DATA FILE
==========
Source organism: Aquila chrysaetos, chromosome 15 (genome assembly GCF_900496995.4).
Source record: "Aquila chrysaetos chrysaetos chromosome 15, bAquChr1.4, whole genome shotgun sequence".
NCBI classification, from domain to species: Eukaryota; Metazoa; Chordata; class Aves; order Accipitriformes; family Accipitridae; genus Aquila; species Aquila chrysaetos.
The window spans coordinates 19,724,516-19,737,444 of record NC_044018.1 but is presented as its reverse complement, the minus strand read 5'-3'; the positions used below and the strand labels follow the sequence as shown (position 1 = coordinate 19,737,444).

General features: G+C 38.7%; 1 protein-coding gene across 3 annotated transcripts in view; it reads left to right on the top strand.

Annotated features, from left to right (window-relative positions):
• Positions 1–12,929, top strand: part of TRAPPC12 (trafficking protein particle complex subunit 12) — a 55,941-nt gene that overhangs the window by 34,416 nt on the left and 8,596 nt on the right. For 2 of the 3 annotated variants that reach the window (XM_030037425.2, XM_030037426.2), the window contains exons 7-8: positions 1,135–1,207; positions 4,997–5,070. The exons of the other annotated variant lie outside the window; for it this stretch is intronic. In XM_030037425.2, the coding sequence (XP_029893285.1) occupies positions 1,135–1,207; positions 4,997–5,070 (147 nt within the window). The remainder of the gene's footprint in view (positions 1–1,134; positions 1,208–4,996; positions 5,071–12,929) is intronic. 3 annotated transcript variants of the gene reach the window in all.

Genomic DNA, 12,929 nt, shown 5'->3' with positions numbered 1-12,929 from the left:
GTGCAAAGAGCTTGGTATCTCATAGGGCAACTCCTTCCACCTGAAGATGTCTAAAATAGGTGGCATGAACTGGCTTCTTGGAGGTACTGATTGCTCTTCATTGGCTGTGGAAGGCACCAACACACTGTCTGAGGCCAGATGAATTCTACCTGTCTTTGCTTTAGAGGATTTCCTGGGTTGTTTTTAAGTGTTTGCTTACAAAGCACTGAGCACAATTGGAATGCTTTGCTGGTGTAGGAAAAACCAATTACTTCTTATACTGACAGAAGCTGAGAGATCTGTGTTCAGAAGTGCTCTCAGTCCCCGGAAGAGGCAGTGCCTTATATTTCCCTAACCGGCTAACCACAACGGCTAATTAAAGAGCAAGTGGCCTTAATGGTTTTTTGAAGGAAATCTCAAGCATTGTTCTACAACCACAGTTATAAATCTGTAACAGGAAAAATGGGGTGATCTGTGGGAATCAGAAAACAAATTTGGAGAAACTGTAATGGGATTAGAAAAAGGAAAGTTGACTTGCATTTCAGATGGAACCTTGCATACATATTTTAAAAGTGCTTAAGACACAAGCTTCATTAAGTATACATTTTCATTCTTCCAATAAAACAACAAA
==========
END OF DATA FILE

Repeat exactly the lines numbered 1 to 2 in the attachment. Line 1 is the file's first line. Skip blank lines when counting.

Source organism: Aquila chrysaetos, chromosome 15 (genome assembly GCF_900496995.4).
Source record: "Aquila chrysaetos chrysaetos chromosome 15, bAquChr1.4, whole genome shotgun sequence".